Police reforms are not working, and most reforms end up expanding the scope and cost of policing. Body cameras, trainings, and other reform measures have proven largely ineffective and will not solve this problem. We need new models for creating real public safety for all.
That includes moving money from police to fund unarmed non-police teams of first responders, city workers, and social service professionals to assist community members and de-escalate violence when needed. Instead of relying on police, we could have:
- Urgent response teams that can respond to someone in a mental health crisis and connect them with services.
- Metro service patrol workers who could pull drivers over for things like broken tail lights or other potential hazards and help with simple repairs so everyone can get home safely.
- City employees who perform wellness checks on people sleeping in parks, connecting them to services or housing if needed.
- Trauma-informed crisis intervention teams trained to disarm and de-escalate people doing harm and connect them to services.
- Peacekeepers or school climate specialists—trained in culturally responsive de-escalation, working with students with disabilities, restorative justice, and more—who can intervene in physical altercations between students.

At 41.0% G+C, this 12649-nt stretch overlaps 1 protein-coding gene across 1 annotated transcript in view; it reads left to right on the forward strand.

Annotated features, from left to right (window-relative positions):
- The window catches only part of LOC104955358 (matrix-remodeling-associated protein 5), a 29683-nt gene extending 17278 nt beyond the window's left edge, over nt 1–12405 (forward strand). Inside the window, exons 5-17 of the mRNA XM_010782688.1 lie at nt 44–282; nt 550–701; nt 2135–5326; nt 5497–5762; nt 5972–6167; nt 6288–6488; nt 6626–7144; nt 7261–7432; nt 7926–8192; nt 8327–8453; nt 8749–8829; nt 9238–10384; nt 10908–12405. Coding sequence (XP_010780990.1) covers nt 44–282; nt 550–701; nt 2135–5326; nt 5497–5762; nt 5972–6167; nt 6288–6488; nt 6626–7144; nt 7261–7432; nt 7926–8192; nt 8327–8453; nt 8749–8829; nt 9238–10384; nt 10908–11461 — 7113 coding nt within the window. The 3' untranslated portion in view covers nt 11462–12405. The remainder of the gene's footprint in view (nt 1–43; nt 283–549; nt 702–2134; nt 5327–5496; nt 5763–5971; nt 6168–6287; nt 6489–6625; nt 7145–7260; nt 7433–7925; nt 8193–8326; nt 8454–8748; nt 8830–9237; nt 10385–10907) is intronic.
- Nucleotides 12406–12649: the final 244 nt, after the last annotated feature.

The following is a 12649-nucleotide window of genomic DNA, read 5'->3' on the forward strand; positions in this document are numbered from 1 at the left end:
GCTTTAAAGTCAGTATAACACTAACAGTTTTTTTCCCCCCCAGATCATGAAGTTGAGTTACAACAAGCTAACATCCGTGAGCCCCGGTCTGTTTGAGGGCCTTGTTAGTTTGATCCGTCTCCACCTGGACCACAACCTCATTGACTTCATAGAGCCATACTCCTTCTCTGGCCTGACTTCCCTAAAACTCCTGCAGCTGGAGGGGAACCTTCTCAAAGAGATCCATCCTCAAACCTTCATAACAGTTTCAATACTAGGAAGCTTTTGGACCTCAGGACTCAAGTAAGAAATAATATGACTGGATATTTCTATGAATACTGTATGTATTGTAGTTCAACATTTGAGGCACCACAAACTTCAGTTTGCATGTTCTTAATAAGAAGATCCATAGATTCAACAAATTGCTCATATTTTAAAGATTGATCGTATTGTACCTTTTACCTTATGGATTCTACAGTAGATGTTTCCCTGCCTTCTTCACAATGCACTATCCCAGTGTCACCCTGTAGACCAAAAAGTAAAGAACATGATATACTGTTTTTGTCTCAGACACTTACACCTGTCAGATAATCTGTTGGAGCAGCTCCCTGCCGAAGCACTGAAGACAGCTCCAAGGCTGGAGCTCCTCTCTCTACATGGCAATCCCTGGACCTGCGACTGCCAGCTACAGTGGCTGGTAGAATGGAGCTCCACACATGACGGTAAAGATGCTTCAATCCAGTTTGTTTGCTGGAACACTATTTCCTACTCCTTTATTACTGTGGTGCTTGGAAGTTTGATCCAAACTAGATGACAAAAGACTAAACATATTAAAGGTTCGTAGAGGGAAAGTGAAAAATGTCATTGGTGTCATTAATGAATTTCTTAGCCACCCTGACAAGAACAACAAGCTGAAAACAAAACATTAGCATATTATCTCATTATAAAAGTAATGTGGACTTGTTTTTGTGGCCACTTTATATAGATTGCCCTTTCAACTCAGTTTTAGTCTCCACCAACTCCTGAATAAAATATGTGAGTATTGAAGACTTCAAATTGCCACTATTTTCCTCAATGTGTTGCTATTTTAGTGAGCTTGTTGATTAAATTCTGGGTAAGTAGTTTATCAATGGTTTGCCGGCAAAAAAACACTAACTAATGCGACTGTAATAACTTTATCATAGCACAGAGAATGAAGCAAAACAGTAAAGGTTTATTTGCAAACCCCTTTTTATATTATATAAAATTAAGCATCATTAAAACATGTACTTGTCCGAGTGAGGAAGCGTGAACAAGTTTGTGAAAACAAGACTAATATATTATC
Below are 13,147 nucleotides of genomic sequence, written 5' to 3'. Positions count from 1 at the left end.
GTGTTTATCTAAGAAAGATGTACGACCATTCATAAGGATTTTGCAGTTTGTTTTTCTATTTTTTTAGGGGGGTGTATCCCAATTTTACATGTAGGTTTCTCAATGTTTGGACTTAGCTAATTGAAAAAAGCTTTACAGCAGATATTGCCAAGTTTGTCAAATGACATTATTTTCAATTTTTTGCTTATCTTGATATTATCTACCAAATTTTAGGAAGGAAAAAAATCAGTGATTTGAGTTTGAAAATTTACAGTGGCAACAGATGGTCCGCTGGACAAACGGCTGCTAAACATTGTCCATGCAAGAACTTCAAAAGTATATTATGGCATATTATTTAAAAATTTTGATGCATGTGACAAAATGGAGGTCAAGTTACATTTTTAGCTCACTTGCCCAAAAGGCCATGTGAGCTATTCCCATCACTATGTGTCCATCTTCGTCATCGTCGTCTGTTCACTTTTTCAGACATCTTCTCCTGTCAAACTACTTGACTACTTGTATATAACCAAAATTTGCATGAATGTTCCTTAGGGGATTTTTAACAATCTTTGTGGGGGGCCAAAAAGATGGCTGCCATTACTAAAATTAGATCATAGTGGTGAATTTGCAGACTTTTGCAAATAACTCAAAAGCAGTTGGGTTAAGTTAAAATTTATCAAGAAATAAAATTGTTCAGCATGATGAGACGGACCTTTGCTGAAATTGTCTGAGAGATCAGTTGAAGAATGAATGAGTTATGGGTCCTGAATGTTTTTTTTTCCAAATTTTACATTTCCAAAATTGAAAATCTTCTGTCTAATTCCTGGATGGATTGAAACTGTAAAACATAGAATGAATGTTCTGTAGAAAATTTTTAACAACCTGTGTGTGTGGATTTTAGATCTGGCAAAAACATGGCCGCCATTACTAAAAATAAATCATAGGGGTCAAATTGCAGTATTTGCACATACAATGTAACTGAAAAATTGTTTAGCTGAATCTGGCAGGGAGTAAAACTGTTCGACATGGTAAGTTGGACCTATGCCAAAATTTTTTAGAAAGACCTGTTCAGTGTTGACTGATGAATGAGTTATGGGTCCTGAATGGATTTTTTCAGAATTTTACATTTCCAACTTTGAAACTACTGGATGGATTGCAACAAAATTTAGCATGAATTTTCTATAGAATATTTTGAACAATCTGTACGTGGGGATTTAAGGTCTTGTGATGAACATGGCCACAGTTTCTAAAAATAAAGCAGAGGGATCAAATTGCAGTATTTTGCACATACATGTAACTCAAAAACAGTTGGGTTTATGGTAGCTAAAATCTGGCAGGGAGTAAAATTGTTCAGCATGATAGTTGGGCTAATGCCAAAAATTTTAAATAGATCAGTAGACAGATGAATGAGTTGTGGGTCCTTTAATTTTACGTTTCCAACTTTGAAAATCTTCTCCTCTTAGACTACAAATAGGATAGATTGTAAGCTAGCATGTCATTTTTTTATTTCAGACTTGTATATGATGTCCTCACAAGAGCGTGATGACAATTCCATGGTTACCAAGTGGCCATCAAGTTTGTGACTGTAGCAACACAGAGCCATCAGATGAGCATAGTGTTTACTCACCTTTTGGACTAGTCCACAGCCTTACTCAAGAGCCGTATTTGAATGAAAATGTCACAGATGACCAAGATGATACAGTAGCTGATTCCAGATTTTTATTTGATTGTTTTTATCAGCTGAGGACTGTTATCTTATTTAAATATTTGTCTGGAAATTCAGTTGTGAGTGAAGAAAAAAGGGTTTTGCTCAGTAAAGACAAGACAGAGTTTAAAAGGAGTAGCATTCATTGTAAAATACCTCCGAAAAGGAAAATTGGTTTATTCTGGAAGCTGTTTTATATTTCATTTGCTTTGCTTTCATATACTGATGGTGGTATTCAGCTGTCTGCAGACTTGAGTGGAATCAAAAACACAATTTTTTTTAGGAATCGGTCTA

- Community organizations that are skilled in de-escalation and peacekeepers who have mechanisms in place to review emergencies, establish protocols, develop and maintain rapid response networks, and provide health care trainings to respond in an emergency without law enforcement.
- Community-based transformative and restorative justice processes that address the root causes of harm and violence.
Some of these ideas already have broad support. A Data for Progress poll found that 68% of voters support creating a new non-police first responder agency to respond to issues of mental illness or addiction.
Have any of these ideas been tried with success?
Community groups, Indigenous communities, researchers, and policy makers have already implemented some of these ideas, and we can build upon them:
- Crisis Assistance Helping Out On The Streets (CAHOOTS) is a mobile mental health crisis intervention team in Eugene, Oregon formed in 1989. They handle 20% of emergency calls in their area, responding in suicide interventions and overdoses.
- Mothers Against Senseless Killings (MASK) is a group of mothers in Chicago who have transformed a troubled block into a community without police, which has led to a reduction in violence. The moms are present on the block every evening, barbecuing, feeding residents, and building relationships with the young people. They help diffuse tensions between young people and watch out for police, protecting young people who have been subject to stop and frisk.